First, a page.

Traverse City Record-Eagle

November 30, 2012

Ex-classmates work to give man a home

BY MICHAEL WALTON
mwalton@record-eagle.com

TRAVERSE CITY — Joe Sersaw is homeless, but he won't be for long.

Members of Traverse City High School's Class of 1987 launched a campaign to find former classmate Sersaw a warm dwelling before winter sets in. Michelle Fehrenbach, one of the campaign's founders, said Sersaw should move into a modest trailer by Saturday.

Sersaw suffers from schizophrenia. He's a familiar face in the downtown, where he shuffles along in worn clothing, his hair matted and face cloaked by a thick beard.

He's also well-known to local law enforcement officials. Sersaw has at least 21 convictions for misdemeanors in district court since 2000. Most stem from trespassing charges, but two are for disorderly conduct and one for attempting to assault, resist, or obstruct a police officer.

Traverse City Police Capt. Steve Morgan said many of the charges result from Sersaw trying to stay warm in places he shouldn't.

"As far as I know, he's not a dangerous person," Morgan said.

Fehrenbach talked about Sersaw, 43, and the project to find him a home — dubbed Operation Joe's Place — as she sipped coffee downtown with John Lopez, another project organizer, and two other members of the '87 class.

Lopez laid the foundation for Operation Joe's Place with a post about Sersaw on a class Facebook page last spring.

"John did a little rant," Fehrenbach said. "'Why is nobody helping? What about our classmate?'"

"Any one of us could be in that situation and not know how to get out of it," said James Smith, another classmate.

The post prompted Fehrenbach, with Lopez's help, to navigate the court system in an effort to gain oversight of Sersaw's financial matters.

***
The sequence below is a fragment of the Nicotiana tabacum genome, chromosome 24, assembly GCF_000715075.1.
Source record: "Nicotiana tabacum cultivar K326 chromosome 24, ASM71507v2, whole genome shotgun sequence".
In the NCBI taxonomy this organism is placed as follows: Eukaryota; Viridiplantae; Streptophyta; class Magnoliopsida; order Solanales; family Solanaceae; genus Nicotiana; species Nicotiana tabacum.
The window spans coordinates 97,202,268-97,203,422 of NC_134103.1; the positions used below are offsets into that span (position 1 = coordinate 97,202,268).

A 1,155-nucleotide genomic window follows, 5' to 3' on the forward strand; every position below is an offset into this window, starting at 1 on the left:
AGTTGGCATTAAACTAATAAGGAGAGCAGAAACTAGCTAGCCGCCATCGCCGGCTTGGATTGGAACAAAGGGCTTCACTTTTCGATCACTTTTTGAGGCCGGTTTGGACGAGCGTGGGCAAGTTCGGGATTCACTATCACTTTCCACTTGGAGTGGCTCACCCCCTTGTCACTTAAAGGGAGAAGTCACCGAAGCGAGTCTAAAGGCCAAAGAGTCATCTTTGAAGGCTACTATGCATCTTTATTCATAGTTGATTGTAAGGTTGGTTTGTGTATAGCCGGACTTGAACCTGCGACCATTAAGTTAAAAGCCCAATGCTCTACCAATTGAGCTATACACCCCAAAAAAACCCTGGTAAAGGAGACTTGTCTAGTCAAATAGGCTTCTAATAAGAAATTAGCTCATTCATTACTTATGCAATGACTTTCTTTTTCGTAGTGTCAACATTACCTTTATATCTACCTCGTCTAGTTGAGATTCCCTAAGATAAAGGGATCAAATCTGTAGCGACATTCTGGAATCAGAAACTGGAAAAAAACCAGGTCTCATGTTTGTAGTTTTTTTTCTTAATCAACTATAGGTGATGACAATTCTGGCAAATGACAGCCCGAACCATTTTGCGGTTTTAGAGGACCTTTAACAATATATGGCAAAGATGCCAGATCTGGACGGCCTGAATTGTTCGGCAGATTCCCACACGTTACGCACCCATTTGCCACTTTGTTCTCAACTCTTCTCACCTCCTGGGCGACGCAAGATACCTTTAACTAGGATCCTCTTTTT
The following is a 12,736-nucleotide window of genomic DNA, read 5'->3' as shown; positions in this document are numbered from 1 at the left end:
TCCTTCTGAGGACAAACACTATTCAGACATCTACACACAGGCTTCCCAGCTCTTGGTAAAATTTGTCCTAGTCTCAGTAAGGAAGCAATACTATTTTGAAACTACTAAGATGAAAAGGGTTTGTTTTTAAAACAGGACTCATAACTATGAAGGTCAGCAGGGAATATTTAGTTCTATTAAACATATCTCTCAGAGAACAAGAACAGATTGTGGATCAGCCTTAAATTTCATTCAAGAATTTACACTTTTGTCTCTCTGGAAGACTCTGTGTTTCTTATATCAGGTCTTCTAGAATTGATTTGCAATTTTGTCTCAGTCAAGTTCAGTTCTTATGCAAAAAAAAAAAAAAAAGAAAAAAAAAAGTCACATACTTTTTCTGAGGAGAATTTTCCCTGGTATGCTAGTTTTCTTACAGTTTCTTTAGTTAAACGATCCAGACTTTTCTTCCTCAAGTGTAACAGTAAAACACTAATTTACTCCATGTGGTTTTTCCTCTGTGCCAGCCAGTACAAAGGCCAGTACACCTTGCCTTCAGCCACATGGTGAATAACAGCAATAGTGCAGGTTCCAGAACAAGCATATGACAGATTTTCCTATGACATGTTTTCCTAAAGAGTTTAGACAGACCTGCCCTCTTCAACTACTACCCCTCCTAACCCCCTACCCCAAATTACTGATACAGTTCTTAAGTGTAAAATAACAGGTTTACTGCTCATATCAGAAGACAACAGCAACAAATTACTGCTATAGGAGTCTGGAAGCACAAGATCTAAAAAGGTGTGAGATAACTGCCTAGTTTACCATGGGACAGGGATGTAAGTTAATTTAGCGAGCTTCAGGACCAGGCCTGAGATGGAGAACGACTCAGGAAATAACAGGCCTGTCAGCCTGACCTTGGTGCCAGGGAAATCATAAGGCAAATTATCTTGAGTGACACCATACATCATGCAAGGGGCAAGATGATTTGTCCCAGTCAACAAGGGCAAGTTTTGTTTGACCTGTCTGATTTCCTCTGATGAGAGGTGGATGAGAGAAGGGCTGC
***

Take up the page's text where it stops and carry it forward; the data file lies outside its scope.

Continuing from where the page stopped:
The courts appointed her to that role after roughly 5 months of bureaucratic wrangling. Now she receives disability checks on his behalf.

Fehrenbach and Lopez then began to look for a place for Sersaw to live. Fehrenbach found a trailer and decided to buy it; that left Sersaw only with utility bills and property lease payments, which he can afford with his disability checks.

"I didn't have the money for it, but I figured I would go for it," she said.

This month Fehrenbach started pages on Facebook and a website called ChipIn.com to solicit money and in-kind contributions.

Donations easily surpassed $1,500 in about 3 days. They totalled more than $1,800 by late this week.

Additional donations can be made at: operationjoesplace.chipin.com.

Dozens of 1987 classmates and other members of the Traverse City community posted offers to donate paint, laundry detergent, cleaning supplies and more.

Volunteers will spend today cleaning and readying Sersaw's trailer for his arrival.

Whether Sersaw will recognize he has a place to live remains unclear, but one classmate believes he will settle into his new lifestyle.

"Once he realizes it's a safe place that's his, he will start to grasp it," Diane Denoyer said.

Sersaw's support group understands Operation Joe's Place will provide a home for but one of Traverse City's many homeless residents. But they hope their efforts will prompt others to help others in need.

"We can't save the world, but you can make a difference one person at a time," Fehrenbach said.